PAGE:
A little learning is a dangerous thing, but a lot of ignorance is just as bad. ~Bob Edwards
I read Archaeology magazine regularly because I: a) enjoy history; b) feel that we can learn much from finding how our ancestors lived; and c) think grubbing around in the dirt is fun. Paleontology has a similar appeal, except you can add mucking with plaster of paris to digging in the dirt.
Oh, all right, I'm really a knowledge freak. I just like to know more about how we got to be how we got to be. Archaeology has the additional charm of showing us that our ancestors, even those of the so-called stone age, were pretty sharp cookies. After all, as one scientist put it, their brains were just as big as ours, so we shouldn't be surprised that they could be as clever as we. In fact, many times they clearly are more clever, because they had to create things without any historical or scientific precedents. This is real discovery.
In the current issue, there was an opinion piece that I found somewhat disturbing. Basically, a veteran archaeologist was explaining how his own area of expertise was becoming a dying science, at least from the perspective of field discoveries. Sites are disappearing, he explains. Of course. As the population expands and companies and governments decide that every patch of ground needs to be paved, burnt or built upon, there are getting to be fewer and fewer places to dig. Much of the digging that does occur is “rescue archaeology”, with the diggers staying inches ahead of the bulldozers.
Most countries have laws that call for construction to halt when artifacts are found, but the stoppage can't continue indefinitely. Where a team might have spent years on a dig at one time, now they might have a few weeks. And I am sure there are instances when artifacts are found and simply not reported by unscrupulous developers.
I am further inclined to think that if one took a poll of average citizens concerning the covering of valuable historical and pre-historical sites, most would say, “Well, that's a shame, but you can't stop progress.” What they really mean is that they just don't care. As long as American Idol is still on the tube tonight, they are unconcerned that people may have settled the New World 30,000 years earlier than previously thought.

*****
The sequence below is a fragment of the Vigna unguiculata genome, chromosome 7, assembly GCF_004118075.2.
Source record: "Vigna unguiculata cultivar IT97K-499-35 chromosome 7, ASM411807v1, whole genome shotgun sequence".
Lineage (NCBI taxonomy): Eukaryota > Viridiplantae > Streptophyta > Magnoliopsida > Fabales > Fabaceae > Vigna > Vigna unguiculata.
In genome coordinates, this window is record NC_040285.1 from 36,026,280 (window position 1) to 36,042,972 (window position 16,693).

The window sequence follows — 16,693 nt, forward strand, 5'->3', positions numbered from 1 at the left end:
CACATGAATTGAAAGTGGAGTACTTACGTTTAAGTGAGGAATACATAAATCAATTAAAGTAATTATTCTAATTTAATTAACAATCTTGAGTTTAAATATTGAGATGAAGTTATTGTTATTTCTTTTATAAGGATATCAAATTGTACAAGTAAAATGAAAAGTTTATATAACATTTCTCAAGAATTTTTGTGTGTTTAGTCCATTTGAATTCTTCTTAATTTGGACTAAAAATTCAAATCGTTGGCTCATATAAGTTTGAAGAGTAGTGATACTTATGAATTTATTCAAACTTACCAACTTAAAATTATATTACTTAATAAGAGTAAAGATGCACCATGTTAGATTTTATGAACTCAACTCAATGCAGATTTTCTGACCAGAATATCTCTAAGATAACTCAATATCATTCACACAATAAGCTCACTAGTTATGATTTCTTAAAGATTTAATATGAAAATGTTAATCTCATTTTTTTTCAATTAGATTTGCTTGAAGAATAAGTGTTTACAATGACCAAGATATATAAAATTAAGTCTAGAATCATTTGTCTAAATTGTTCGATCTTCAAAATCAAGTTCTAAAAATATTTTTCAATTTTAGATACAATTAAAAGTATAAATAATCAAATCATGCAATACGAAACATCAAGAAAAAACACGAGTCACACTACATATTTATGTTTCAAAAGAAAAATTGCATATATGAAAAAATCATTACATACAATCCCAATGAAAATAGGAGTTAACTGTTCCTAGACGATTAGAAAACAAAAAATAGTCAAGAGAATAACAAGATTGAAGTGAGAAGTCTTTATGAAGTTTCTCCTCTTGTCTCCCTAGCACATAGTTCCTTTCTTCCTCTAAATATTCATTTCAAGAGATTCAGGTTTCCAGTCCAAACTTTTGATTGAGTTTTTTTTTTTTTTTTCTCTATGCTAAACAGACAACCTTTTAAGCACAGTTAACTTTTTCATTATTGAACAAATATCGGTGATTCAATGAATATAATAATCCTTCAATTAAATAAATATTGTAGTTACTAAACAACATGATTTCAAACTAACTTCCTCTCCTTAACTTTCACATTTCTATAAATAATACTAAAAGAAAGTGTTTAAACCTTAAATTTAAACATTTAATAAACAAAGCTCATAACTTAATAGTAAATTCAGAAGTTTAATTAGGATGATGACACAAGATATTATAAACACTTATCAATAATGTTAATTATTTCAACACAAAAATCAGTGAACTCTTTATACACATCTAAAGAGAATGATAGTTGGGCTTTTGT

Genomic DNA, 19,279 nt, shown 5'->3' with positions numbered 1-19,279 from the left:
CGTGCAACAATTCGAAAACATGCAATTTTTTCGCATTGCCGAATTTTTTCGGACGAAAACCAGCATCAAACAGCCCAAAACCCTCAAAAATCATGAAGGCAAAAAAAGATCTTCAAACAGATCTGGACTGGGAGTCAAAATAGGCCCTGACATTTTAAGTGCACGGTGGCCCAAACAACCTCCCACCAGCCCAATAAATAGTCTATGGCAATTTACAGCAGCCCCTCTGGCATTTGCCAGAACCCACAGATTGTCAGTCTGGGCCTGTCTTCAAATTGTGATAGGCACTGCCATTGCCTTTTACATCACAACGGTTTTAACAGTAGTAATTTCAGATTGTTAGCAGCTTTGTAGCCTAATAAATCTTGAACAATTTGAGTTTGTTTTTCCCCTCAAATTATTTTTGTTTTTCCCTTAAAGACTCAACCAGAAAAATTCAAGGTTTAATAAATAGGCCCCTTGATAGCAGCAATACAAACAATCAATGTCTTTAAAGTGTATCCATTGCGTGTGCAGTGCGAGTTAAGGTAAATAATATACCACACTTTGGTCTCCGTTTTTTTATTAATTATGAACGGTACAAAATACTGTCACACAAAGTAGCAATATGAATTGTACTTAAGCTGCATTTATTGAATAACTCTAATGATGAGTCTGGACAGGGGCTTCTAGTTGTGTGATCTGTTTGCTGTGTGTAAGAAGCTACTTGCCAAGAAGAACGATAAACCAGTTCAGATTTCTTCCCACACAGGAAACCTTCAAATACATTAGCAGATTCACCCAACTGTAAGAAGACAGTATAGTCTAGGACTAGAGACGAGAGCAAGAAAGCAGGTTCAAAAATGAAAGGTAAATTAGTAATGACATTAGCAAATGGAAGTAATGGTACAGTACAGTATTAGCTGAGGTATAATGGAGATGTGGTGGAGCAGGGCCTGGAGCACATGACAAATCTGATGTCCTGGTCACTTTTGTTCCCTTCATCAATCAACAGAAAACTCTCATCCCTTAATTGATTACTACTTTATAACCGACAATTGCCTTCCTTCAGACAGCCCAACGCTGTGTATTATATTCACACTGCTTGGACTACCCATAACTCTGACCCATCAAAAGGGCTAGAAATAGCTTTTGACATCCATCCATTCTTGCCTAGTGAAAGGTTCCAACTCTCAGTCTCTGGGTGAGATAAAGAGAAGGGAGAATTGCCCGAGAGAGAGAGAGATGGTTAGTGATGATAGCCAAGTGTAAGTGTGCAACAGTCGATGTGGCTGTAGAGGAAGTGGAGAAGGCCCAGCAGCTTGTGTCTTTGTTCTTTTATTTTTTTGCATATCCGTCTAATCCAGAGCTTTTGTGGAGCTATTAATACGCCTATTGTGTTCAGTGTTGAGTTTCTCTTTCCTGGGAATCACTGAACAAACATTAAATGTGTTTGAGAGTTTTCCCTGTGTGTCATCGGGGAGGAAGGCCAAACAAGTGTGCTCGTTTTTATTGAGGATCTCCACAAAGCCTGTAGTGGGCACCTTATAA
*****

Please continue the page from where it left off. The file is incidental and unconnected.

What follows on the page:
This sort of attitude is not new. I recall the panic in this country when the Soviets put Sputnik into orbit. All of a sudden, everyone became concerned that we weren't educating our kids very well. The Soviets recognized the importance of academic excellence, as long as the brainy ones kept their noses clean and their brilliant minds focused on the Communist Party line. If their minds wandered to thoughts of democracy, they could flaunt their academic brilliance in a gulag.
Meanwhile, in the good old US of A, Johnny couldn't read or cipher, we were short of scientists and engineers, yet the merest discussion of properly funding schools always caused howls from the taxpayers. In other ways, it was just like today. Thanks to the Soviets, though, for about 20 years, education was a major priority. Unfortunately, we got over it.
We don't seem to trust well-educated intelligent people. If we did, we certainly wouldn't elect many of the people we elect. You can see it in campaigns; politicians go out of their way to sound like "ordinary folks". Of course, for many of them, they're having to work pretty hard to get up to this level. But many otherwise intelligent and well-versed politicians go to great lengths to avoid sounding intelligent.
It's reverse snobbery. And it's a return to the blissful ignorance of the 1950's.
There was an editorial in that same issue of Archaeology that boded even more ill for the science. It seems that it's difficult to find an archaeology curriculum. Oh, you can find the bits and pieces of the discipline, anthropology or comparative history and the like. But it's getting hard to actually learn to be an archaeologist. Well, I guess that's not so bad, since you won't have anywhere to dig.
What's happening here is the continuing trend toward specialization. This is nothing new either. Just as the medical general practitioner has practically disappeared, so has the generalist in other fields. Yet it's this sort of person who can gather the varied threads from related disciplines to define the great discovery.
So here we are, rapidly turning into a society of poorly educated specialists who only understand their limited scope of operations. The public at large doesn't care as long the Internet works and CSI:Wherever is on TV. Well, here's a little food for thought, assuming you're still dining. Someday the lights are gonna go out, and no one is going to know how to fix them. And some archaeologist thousands of years from now will be trying to piece together what went wrong.
For his or her time's sake, I hope they figure it out.